Steve Yegge has made a post introducing the idea of liberalism and conservatism in programming languages. While it is an entertaining read I have to question the usefulness of the proposed metric.
In my opinion the language either gets out of your way and makes it easy to do what you need to do or it doesn't. I don't really care how it does it as long as at the end of the day I enjoy using it and I'm productive in it.
It can certainly be argued that Clojure is conservative in some ways. As has been pointed out in the results of the 2012 State of Clojure survey, some people find the process for contributing to the language too restrictive. Rich Hickey is very cautious about adding new features and about the way they're added to the language.
But I would argue that this is in fact a good thing and the end result is a cleaner and more consistent language. Destructuring is a concrete example of this. At one point people were asking for named arguments for functions and Rich resisted the idea of adding them. Instead, we got destructuring which is a more powerful and general purpose tool. It can be used for naming arguments in functions, but it can also be used for many other things as well.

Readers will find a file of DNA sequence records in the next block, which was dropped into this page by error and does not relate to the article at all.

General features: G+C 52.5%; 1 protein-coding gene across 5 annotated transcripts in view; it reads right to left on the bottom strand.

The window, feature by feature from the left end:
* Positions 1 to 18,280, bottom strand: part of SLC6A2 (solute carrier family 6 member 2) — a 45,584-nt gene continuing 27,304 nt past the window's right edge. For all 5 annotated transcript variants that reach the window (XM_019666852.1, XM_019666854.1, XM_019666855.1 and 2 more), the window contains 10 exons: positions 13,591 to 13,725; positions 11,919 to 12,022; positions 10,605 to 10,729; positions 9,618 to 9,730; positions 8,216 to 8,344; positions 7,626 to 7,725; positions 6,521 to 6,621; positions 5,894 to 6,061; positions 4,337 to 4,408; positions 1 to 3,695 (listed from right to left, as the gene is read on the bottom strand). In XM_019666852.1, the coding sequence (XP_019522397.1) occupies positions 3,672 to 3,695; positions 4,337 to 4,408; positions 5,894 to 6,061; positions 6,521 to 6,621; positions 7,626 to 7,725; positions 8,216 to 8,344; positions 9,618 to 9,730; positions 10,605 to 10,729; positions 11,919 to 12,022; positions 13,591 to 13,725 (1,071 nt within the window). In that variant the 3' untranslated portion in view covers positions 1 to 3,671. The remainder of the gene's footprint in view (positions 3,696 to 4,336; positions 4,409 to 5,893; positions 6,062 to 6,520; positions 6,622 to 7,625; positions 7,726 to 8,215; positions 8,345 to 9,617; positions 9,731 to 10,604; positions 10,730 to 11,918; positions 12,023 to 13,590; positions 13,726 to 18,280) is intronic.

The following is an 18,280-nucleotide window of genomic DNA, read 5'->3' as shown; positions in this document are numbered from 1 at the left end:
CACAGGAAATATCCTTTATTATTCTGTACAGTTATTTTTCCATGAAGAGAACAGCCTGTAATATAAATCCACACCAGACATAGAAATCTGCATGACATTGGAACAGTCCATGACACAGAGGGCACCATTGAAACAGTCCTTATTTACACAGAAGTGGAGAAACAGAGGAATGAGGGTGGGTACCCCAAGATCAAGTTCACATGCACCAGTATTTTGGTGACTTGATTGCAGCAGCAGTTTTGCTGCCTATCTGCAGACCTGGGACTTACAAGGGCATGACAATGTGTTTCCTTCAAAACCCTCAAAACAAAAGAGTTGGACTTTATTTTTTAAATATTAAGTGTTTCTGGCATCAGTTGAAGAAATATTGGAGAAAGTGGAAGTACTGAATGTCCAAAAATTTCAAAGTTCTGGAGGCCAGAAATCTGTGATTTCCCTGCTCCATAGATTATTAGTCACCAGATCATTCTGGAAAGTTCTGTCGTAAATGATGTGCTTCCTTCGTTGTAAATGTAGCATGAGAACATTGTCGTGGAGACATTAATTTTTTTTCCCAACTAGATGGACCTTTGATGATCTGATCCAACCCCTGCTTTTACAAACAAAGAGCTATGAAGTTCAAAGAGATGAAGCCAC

Let's consider what the result would have been if Clojure was more liberal about adding features, and named arguments were in fact added. There would now be two separate ways to do the same thing, each with its own quirks. Different code bases would use different rules for naming function parameters and you would have to make adapters to make them work together.
The more eagerly features get accepted into a language, the more likely they it is that the solution won't be elegant or general purpose. Which means that inevitably a new feature needs to be added to cover the case which isn't adequately addressed by the original attempt.
In my opinion this quickly leads to having a crufty syntax, and requires a lot of mental overhead to work with code written by others. Since, some people will prefer this or that particular style of doing things you have to be aware of every quirk and their interactions.
Fact of the matter is that Lisp is already phenomenally powerful, more so than most languages out there. It would seem prudent not to be rash about trying to improve it.